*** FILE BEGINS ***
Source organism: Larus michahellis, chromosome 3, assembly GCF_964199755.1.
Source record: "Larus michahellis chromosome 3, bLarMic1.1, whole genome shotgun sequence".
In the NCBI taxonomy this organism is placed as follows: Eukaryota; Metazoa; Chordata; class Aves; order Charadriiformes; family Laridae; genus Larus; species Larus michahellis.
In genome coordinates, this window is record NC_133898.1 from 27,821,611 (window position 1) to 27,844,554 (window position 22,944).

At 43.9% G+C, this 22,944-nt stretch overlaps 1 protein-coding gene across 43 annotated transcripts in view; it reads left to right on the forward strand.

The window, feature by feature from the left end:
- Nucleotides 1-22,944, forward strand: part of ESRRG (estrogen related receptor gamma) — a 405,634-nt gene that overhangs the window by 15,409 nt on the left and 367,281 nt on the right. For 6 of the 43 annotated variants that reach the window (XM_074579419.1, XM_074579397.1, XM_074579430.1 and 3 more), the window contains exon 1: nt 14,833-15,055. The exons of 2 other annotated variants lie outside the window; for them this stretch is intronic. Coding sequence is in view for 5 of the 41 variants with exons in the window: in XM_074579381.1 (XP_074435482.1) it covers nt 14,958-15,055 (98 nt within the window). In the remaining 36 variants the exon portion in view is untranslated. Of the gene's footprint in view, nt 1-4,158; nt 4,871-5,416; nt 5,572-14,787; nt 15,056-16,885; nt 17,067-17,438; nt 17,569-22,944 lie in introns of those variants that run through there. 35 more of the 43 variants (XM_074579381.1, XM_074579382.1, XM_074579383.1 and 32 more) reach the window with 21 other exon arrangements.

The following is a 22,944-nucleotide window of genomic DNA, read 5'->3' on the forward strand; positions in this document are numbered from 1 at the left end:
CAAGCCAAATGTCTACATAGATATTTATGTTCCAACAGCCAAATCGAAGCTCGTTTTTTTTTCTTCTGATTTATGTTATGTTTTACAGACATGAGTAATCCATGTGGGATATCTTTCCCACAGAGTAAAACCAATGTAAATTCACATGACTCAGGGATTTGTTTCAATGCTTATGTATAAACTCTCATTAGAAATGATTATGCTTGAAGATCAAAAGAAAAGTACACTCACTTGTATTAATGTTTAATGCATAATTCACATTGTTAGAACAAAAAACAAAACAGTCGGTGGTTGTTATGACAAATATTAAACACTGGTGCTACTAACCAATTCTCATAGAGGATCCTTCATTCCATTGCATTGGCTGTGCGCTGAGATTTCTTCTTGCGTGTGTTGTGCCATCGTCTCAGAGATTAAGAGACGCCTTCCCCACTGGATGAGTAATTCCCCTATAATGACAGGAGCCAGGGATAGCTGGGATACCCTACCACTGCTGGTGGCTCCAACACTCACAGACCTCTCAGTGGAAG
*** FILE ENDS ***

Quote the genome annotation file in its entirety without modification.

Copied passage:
Source organism: Larus michahellis, chromosome 3, assembly GCF_964199755.1.
Source record: "Larus michahellis chromosome 3, bLarMic1.1, whole genome shotgun sequence".
In the NCBI taxonomy this organism is placed as follows: Eukaryota; Metazoa; Chordata; class Aves; order Charadriiformes; family Laridae; genus Larus; species Larus michahellis.
In genome coordinates, this window is record NC_133898.1 from 27,821,611 (window position 1) to 27,844,554 (window position 22,944).

At 43.9% G+C, this 22,944-nt stretch overlaps 1 protein-coding gene across 43 annotated transcripts in view; it reads left to right on the forward strand.

The window, feature by feature from the left end:
- Nucleotides 1-22,944, forward strand: part of ESRRG (estrogen related receptor gamma) — a 405,634-nt gene that overhangs the window by 15,409 nt on the left and 367,281 nt on the right. For 6 of the 43 annotated variants that reach the window (XM_074579419.1, XM_074579397.1, XM_074579430.1 and 3 more), the window contains exon 1: nt 14,833-15,055. The exons of 2 other annotated variants lie outside the window; for them this stretch is intronic. Coding sequence is in view for 5 of the 41 variants with exons in the window: in XM_074579381.1 (XP_074435482.1) it covers nt 14,958-15,055 (98 nt within the window). In the remaining 36 variants the exon portion in view is untranslated. Of the gene's footprint in view, nt 1-4,158; nt 4,871-5,416; nt 5,572-14,787; nt 15,056-16,885; nt 17,067-17,438; nt 17,569-22,944 lie in introns of those variants that run through there. 35 more of the 43 variants (XM_074579381.1, XM_074579382.1, XM_074579383.1 and 32 more) reach the window with 21 other exon arrangements.

The following is a 22,944-nucleotide window of genomic DNA, read 5'->3' on the forward strand; positions in this document are numbered from 1 at the left end:
CAAGCCAAATGTCTACATAGATATTTATGTTCCAACAGCCAAATCGAAGCTCGTTTTTTTTTCTTCTGATTTATGTTATGTTTTACAGACATGAGTAATCCATGTGGGATATCTTTCCCACAGAGTAAAACCAATGTAAATTCACATGACTCAGGGATTTGTTTCAATGCTTATGTATAAACTCTCATTAGAAATGATTATGCTTGAAGATCAAAAGAAAAGTACACTCACTTGTATTAATGTTTAATGCATAATTCACATTGTTAGAACAAAAAACAAAACAGTCGGTGGTTGTTATGACAAATATTAAACACTGGTGCTACTAACCAATTCTCATAGAGGATCCTTCATTCCATTGCATTGGCTGTGCGCTGAGATTTCTTCTTGCGTGTGTTGTGCCATCGTCTCAGAGATTAAGAGACGCCTTCCCCACTGGATGAGTAATTCCCCTATAATGACAGGAGCCAGGGATAGCTGGGATACCCTACCACTGCTGGTGGCTCCAACACTCACAGACCTCTCAGTGGAAG